True: The Four Seasons of Jackie Robinson

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True is a probing, richly-detailed, unique biography of Jackie Robinson, one of baseball's―and America's―most significant figures.

For players, fans, managers, and executives, Jackie Robinson remains baseball’s singular figure, the person who most profoundly extended, and continues to extend, the reach of the game. Beyond Ruth. Beyond Clemente. Beyond Aaron. Beyond the heroes of today. Now, a half-century since Robinson’s death, letters come to his widow, Rachel, by the score. But Robinson’s impact extended far beyond baseball: he opened the door for Black Americans to participate in other sports, and was a national figure who spoke and wrote eloquently about inequality.

True: The Four Seasons of Jackie Robinson by Kostya Kennedy is an unconventional biography, focusing on four transformative years in Robinson's athletic and public life: 1946, his first year playing in the essentially all-white minor leagues for the Montreal Royals; 1949, when he won the Most Valuable Player Award in his third season as a Brooklyn Dodger; 1956, his final season in major league baseball, when he played valiantly despite his increasing health struggles; and 1972, the year of his untimely death. Through it all, Robinson remained true to the effort and the mission, true to his convictions and contradictions.

Kennedy examines each of these years through details not reported in previous biographies, bringing them to life in vivid prose and through interviews with fans and players who witnessed his impact, as well as with Robinson's surviving family. These four crucial years offer a unique vision of Robinson as a player, a father and husband, and a civil rights hero―a new window on a complex man, tied to the 50th anniversary of his passing and the 75th anniversary of his professional baseball debut.

  • Author: Kostya Kennedy
  • Hardcover: 288 pages
  • Published: April, 2022
  • Dimensions: 6.3 x 1.2 x 9.6 inches
Player Biography
In 1947, Jackie Robinson broke the major leagues’ unwritten color barrier, becoming the first black player in the 20th century. Teammate and Hall of Famer Duke Snider called him “the greatest competitor I’ve ever seen.” Robinson was selected by Brooklyn Dodgers general manager Branch Rickey not only for the skills he brought to the field, but also those he possessed off it. A man of great character, Robinson lettered in four sports at UCLA before becoming an officer in the U.S. Army during World War II. In 1997, Robinson was honored posthumously when Major League Baseball universally retired his uniform number, 42.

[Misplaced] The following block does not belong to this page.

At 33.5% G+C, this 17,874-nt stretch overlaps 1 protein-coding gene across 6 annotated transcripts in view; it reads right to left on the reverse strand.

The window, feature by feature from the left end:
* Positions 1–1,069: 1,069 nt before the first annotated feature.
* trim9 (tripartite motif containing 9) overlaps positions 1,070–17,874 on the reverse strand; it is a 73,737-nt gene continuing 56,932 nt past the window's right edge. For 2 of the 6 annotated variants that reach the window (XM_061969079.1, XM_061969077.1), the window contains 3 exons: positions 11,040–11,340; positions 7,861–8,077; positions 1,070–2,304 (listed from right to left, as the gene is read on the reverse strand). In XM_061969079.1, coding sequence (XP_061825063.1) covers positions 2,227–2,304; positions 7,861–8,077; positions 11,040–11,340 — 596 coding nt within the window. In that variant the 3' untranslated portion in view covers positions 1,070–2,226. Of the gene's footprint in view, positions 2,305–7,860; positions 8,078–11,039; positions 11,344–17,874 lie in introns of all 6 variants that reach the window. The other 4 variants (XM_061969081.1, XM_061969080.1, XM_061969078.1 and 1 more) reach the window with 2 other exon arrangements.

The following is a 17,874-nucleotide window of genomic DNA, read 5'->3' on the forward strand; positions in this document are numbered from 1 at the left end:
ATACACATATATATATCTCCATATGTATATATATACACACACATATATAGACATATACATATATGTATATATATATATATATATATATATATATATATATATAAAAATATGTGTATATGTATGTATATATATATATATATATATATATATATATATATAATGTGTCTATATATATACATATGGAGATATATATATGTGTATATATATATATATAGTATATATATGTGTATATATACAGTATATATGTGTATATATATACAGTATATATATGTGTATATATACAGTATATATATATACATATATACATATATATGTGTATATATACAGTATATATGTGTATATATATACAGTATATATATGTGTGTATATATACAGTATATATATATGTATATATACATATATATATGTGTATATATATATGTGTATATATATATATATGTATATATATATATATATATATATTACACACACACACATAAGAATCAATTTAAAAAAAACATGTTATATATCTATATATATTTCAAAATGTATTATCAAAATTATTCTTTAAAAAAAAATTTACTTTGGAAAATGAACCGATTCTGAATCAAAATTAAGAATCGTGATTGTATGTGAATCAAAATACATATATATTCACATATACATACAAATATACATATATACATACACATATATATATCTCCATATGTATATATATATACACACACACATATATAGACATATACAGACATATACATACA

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True is a probing, richly-detailed, unique biography of Jackie Robinson, one of baseball's―and America's―most significant figures.

For players, fans, managers, and executives, Jackie Robinson remains baseball’s singular figure, the person who most profoundly extended, and continues to extend, the reach of the game. Beyond Ruth. Beyond Clemente. Beyond Aaron. Beyond the heroes of today. Now, a half-century since Robinson’s death, letters come to his widow, Rachel, by the score. But Robinson’s impact extended far beyond baseball: he opened the door for Black Americans to participate in other sports, and was a national figure who spoke and wrote eloquently about inequality.

True: The Four Seasons of Jackie Robinson by Kostya Kennedy is an unconventional biography, focusing on four transformative years in Robinson's athletic and public life: 1946, his first year playing in the essentially all-white minor leagues for the Montreal Royals; 1949, when he won the Most Valuable Player Award in his third season as a Brooklyn Dodger; 1956, his final season in major league baseball, when he played valiantly despite his increasing health struggles; and 1972, the year of his untimely death. Through it all, Robinson remained true to the effort and the mission, true to his convictions and contradictions.

Kennedy examines each of these years through details not reported in previous biographies, bringing them to life in vivid prose and through interviews with fans and players who witnessed his impact, as well as with Robinson's surviving family. These four crucial years offer a unique vision of Robinson as a player, a father and husband, and a civil rights hero―a new window on a complex man, tied to the 50th anniversary of his passing and the 75th anniversary of his professional baseball debut.

  • Author: Kostya Kennedy
  • Hardcover: 288 pages
  • Published: April, 2022
  • Dimensions: 6.3 x 1.2 x 9.6 inches
Player Biography
In 1947, Jackie Robinson broke the major leagues’ unwritten color barrier, becoming the first black player in the 20th century. Teammate and Hall of Famer Duke Snider called him “the greatest competitor I’ve ever seen.” Robinson was selected by Brooklyn Dodgers general manager Branch Rickey not only for the skills he brought to the field, but also those he possessed off it. A man of great character, Robinson lettered in four sports at UCLA before becoming an officer in the U.S. Army during World War II. In 1997, Robinson was honored posthumously when Major League Baseball universally retired his uniform number, 42.

Men's Jerseys

JERSEY SIZE 40 44 48 52 56 60
Size Equivalent S M L XL 2XL 3XL 4XL
Chest 34 - 36" 38 - 40" 42 - 44" 46 - 48" 50 - 52" 54 - 56" 58 - 60"
Waist 28 - 30" 32 - 34" 36 - 38" 40 - 42" 44 - 46" 48 - 50" 52 - 54"
Hip 34 - 36" 38 - 40" 42 - 44" 46 - 48" 50 - 52" 54 - 56" 58 - 60"